Rebuilding The Church after the storm


Rev. Lekisha Reed  spoke at Lockerbie Central UMC’s worship service last night.  (We held our worship service in in our basement because the sanctuary was hosting the last night of the Indianapolis Fringe Festival.)  Rev Reed is new to the Indiana United Methodist conference as she just started as the associate director for missions and advocacy.

She comes to Indianapolis after working in Louisiana as a UMC pastor. Last night was the first time since Hurricane Katrina that Lekisha had preached inside a church that was not directly effected by Hurricane Katrina. To say the least, Indiana and the United Methodist Church are lucky to have her!

It was four years ago last week when Hurricane Katrina blew apart any notion that George W. Bush’s America had a moral sense or purpose. Rev. Reed’s message was powerful last night.   Not only did she experience the storm; she witnessed the best and worst of the church as New Orleans started and continues the rebuilding process.

There were plenty of rich United Methodist churches that gave thousands of dollars in flood buckets away but who refused to get to know the first hand stories of other Methodists who lived through the storm and were directly impacted by Katrina. Meanwhile, there were nondenominational churches that took up offerings for Rev. Reed’s church and ministries–no questions asked!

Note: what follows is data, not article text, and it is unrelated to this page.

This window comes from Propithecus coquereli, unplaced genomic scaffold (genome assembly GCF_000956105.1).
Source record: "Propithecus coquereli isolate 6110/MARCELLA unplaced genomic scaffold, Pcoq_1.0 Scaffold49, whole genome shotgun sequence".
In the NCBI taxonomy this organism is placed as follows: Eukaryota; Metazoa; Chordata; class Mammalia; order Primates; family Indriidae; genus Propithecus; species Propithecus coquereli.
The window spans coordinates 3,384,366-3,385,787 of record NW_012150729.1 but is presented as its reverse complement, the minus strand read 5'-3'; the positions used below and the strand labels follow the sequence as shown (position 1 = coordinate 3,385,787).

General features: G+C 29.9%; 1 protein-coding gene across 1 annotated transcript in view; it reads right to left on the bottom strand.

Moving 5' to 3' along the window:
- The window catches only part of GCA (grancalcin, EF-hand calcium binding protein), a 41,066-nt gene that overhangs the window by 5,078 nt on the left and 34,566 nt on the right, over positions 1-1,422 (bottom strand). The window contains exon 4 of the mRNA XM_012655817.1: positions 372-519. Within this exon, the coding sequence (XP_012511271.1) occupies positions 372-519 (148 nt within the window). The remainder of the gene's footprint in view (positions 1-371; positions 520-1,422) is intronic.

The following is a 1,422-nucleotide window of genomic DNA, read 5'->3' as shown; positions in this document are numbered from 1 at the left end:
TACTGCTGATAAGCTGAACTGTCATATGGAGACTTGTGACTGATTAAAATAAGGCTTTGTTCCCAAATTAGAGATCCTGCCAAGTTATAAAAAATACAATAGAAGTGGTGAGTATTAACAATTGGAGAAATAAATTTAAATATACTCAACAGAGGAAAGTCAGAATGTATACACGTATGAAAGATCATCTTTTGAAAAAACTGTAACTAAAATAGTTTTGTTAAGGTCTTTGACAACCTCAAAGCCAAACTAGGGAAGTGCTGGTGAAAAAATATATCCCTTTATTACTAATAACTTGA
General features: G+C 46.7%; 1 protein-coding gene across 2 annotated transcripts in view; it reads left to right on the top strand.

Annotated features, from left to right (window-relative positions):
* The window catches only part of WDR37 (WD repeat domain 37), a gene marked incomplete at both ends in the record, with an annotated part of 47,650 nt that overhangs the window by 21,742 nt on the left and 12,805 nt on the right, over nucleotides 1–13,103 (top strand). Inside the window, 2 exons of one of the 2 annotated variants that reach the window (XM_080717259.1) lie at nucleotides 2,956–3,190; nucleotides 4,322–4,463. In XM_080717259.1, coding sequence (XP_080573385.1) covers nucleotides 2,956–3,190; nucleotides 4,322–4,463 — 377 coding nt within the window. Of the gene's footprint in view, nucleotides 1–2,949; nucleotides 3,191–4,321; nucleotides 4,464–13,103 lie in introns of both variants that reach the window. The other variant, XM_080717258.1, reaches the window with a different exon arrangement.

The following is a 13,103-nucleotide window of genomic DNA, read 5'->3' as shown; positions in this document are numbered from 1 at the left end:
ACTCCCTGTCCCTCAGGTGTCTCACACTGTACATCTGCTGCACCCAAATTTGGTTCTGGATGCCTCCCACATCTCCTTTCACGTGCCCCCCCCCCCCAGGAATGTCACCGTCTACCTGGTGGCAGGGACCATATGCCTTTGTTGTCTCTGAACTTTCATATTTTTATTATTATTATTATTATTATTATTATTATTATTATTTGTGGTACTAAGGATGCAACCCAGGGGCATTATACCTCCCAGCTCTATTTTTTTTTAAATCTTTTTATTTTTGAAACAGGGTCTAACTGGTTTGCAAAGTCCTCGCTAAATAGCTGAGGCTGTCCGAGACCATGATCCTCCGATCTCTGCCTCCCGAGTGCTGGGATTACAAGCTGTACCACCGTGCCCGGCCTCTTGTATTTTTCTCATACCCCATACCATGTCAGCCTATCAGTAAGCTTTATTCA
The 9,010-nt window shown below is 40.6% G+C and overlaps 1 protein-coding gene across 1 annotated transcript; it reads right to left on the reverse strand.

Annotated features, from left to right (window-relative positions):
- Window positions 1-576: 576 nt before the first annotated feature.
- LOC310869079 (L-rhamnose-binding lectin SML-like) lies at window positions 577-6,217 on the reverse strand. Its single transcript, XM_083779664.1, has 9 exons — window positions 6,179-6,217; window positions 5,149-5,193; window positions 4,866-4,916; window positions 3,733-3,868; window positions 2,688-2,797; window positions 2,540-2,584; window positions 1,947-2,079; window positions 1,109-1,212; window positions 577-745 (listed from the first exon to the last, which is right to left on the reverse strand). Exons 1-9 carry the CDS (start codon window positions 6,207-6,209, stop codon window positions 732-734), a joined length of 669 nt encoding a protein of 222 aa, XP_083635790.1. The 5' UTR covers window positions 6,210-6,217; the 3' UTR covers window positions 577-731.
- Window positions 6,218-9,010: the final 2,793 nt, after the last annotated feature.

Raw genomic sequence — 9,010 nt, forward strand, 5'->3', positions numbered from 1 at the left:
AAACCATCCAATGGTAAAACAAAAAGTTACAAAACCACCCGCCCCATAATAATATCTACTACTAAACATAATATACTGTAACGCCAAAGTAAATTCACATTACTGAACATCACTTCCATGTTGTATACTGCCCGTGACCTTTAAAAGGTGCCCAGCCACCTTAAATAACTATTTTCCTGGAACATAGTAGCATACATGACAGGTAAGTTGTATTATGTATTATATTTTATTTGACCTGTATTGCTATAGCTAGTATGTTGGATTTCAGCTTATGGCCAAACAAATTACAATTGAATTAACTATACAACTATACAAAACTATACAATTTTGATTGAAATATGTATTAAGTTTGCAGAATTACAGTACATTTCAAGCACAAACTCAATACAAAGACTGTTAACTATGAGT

Most impactful, it was a group of  kids who came up to Rev. Reed and offered her all the money they had–$1–to help out.  The dollar was enough to buy a two liter for family members riding out the storm in Atlanta.

Ill let Rev. Reed personally share her story, but I saw a quote this week that might sum up what she might be trying to do here in Indianapolis and back home in New Orleans: “Private charity can never be a substitute for organized justice.”

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